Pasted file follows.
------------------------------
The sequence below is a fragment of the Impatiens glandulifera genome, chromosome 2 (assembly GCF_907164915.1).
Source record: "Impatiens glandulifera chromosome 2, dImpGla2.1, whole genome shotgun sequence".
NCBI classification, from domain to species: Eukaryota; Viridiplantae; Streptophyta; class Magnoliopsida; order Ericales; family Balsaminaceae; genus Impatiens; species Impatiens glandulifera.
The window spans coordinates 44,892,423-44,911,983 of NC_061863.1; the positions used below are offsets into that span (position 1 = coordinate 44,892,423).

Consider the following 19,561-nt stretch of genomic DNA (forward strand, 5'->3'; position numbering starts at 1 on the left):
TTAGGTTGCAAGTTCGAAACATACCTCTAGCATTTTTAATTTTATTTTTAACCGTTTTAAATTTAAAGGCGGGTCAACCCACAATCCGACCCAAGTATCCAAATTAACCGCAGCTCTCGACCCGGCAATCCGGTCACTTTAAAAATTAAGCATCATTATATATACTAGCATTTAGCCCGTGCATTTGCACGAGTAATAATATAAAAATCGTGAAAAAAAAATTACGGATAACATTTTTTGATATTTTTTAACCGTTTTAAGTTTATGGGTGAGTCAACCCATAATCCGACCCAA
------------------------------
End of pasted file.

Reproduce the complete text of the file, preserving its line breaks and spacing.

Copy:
The sequence below is a fragment of the Impatiens glandulifera genome, chromosome 2 (assembly GCF_907164915.1).
Source record: "Impatiens glandulifera chromosome 2, dImpGla2.1, whole genome shotgun sequence".
NCBI classification, from domain to species: Eukaryota; Viridiplantae; Streptophyta; class Magnoliopsida; order Ericales; family Balsaminaceae; genus Impatiens; species Impatiens glandulifera.
The window spans coordinates 44,892,423-44,911,983 of NC_061863.1; the positions used below are offsets into that span (position 1 = coordinate 44,892,423).

Consider the following 19,561-nt stretch of genomic DNA (forward strand, 5'->3'; position numbering starts at 1 on the left):
TTAGGTTGCAAGTTCGAAACATACCTCTAGCATTTTTAATTTTATTTTTAACCGTTTTAAATTTAAAGGCGGGTCAACCCACAATCCGACCCAAGTATCCAAATTAACCGCAGCTCTCGACCCGGCAATCCGGTCACTTTAAAAATTAAGCATCATTATATATACTAGCATTTAGCCCGTGCATTTGCACGAGTAATAATATAAAAATCGTGAAAAAAAAATTACGGATAACATTTTTTGATATTTTTTAACCGTTTTAAGTTTATGGGTGAGTCAACCCATAATCCGACCCAA